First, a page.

History's HEROES? Dated 1828 - 1910

Henry Dunant

Created by

Michael

Location

Geneva
Place of birth of is Geneva

Achievements

  • International Committee of the Red Cross
  • The Geneva Convention came into being
  • He organized emergency aid services for the Austrian and French wounded
  • First Nobel Peace Prize winner

Characteristics

  • Brave / Courageous
  • Altruistic (puts other first e.g. risks or gives life for others)
  • Clever
  • Visionary (has far reaching ideas)
  • Good or moral (strong beliefs or principles)
  • Has integrity (stands up for what they believe and act accordingly)
  • Single minded / Focused (has a purpose)
  • Inspiring / Charismatic
  • Determined
  • Ambitious
  • Wise
  • Honest
  • Kind and compassionate
  • Just and fair minded

Quotations

"Help without asking whom!" - Henry Dunant

"Compassion is never wasted, unless you have compassion for yourself" - Henry Dunant

Inspired the creation of the International Committee of the Red Cross

Born 1828 in Geneva, Switzerland. Died 1910 in Heiden. Was a Swiss humanitarian and an eyewitness to the Battle of Solferino, he organized emergency aid services for the Austrian and French wounded. In 1862, he proposed the formation of voluntary relief services in all countries and proposed an international agreement covering the war wounded. In 1864 he founded the Red Cross, and the Geneva Convention came into being. He continued to promote interest in the treatment of prisoners of war, the abolition of slavery, international arbitration, disarmament, and the establishment of a Jewish homeland. In 1901 he shared with Frederic Passy the first Nobel Peace Prize. He was born into a wealthy home but died in a hospice. His passionate humanitarianism was the one constant in his life, and the Red Cross his living Monument.

Jean Henry Dunant's life (May 8, 1828-October 30, 1910) is a study in contrasts. He was born into a wealthy home but died in a hospice; in middle age he juxtaposed great fame with total obscurity, and success in business with bankruptcy; in old age he was virtually exiled from the Genevan society of which he had once been an ornament and died in a lonely room, leaving a bitter testament. His passionate humanitarianism was the one constant in his life, and the Red Cross his living monument.

The Geneva household into which Henry Dunant was born was religious, humanitarian, and civic-minded. In the first part of his life Dunant engaged quite seriously in religious activities and for a while in full-time work as a representative of the Young Men's Christian Association, traveling in France, Belgium, and Holland. When he was twenty-six, Dunant entered the business world as a representative of the Compagnie genevoise des Colonies de SÃtif in North Africa and Sicily. In 1858 he published his first book, Notice sur la RÃgence de Tunis [An Account of the Regency in Tunis], made up for the most part of travel observations but containing a remarkable chapter, a long one, which he published separately in 1863, entitled L'Esclavage chez les musulmans et aux Ãtats-Unis d'AmÃrique [Slavery among the Mohammedans and in the United States of America].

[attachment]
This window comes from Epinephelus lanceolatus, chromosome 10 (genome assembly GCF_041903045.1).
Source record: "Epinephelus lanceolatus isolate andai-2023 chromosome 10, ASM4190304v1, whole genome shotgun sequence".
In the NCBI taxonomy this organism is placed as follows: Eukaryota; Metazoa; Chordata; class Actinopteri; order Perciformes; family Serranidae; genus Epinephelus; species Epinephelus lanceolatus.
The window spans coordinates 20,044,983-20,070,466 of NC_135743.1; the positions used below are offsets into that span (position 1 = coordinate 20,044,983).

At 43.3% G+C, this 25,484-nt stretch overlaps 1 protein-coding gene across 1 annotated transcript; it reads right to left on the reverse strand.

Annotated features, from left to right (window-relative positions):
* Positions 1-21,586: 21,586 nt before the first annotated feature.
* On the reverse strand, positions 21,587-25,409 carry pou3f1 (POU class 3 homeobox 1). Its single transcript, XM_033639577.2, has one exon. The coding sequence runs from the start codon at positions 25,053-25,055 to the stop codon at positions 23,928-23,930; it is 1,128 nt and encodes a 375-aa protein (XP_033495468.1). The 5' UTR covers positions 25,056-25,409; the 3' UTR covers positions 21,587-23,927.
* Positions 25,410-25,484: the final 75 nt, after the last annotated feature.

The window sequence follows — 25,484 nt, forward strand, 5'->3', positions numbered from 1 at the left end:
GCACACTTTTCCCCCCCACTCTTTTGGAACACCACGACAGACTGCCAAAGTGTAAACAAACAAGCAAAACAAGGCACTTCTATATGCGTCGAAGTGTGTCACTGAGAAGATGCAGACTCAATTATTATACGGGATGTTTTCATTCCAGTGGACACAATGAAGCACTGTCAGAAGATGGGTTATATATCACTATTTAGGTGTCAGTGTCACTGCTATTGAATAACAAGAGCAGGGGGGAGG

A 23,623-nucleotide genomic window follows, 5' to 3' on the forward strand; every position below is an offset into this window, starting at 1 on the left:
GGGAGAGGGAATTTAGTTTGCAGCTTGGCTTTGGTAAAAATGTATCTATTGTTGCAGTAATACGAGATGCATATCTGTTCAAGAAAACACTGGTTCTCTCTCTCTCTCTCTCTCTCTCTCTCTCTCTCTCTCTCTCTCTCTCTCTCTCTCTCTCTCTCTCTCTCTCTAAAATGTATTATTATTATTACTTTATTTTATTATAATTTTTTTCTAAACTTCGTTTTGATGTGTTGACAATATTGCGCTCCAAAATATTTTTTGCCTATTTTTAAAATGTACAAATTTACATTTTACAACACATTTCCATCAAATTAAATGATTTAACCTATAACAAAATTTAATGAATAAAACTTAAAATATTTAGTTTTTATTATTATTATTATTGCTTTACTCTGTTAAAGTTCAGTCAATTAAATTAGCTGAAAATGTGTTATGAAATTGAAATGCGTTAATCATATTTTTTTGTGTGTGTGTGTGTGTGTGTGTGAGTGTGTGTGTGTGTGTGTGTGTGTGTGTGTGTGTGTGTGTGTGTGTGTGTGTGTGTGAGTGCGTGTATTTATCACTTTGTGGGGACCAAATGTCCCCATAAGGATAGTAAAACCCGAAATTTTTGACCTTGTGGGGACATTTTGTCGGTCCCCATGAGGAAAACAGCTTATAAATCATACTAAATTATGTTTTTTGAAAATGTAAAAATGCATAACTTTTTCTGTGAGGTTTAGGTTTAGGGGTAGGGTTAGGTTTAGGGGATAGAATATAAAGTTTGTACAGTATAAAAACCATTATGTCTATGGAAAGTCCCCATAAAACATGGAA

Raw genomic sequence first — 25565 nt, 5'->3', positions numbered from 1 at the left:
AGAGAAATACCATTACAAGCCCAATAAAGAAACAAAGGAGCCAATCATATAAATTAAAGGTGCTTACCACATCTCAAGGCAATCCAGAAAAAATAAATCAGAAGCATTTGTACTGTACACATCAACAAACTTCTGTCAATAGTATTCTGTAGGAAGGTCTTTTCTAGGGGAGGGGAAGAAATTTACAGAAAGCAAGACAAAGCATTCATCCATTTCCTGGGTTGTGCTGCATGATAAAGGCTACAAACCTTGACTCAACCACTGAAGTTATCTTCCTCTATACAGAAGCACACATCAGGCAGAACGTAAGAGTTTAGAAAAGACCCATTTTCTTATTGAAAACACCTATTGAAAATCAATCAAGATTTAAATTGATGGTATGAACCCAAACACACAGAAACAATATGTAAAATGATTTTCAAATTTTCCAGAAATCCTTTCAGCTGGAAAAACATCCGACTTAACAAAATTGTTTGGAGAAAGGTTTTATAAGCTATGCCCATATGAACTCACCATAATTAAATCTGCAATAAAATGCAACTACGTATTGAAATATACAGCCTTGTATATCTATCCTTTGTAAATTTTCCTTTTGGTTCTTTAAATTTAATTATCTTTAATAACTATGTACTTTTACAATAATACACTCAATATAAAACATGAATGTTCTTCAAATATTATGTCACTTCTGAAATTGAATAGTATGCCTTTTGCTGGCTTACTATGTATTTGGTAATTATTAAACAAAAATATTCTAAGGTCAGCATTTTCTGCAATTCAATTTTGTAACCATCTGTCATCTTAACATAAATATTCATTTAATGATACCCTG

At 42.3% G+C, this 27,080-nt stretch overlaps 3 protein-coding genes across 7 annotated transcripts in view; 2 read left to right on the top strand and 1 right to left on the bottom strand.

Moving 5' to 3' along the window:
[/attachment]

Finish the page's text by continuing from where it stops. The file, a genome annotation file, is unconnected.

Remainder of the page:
Having served his commercial apprenticeship, Dunant devised a daring financial scheme, making himself president of the Financial and Industrial Company of Mons-GÃmila Mills in Algeria (eventually capitalized at 100,000,000 francs) to exploit a large tract of land. Needing water rights, he resolved to take his plea directly to Emperor Napoleon III. Undeterred by the fact that Napoleon was in the field directing the French armies who, with the Italians, were striving to drive the Austrians out of Italy, Dunant made his way to Napoleon's headquarters near the northern Italian town of Solferino. He arrived there in time to witness, and to participate in the aftermath of, one of the bloodiest battles of the nineteenth century. His awareness and conscience honed, he published in 1862 a small book Un Souvenir de Solférino [A Memory of Solferino], destined to make him famous. A Memory has three themes. The first is that of the battle itself. The second depicts the battlefield after the fighting - its «chaotic disorder, despair unspeakable, and misery of every kind» - and tells the main story of the effort to care for the wounded in the small town of Castiglione. The third theme is a plan. The nations of the world should form relief societies to provide care for the wartime wounded; each society should be sponsored by a governing board composed of the nation's leading figures, should appeal to everyone to volunteer, should train these volunteers to aid the wounded on the battlefield and to care for them later until they recovered. On February 7, 1863, the Société genevoise d'utilité publique [Geneva Society for Public Welfare] appointed a committee of five, including Dunant, to examine the possibility of putting this plan into action. With its call for an international conference, this committee, in effect, founded the Red Cross. Dunant, pouring his money and time into the cause, traveled over most of Europe obtaining promises from governments to send representatives.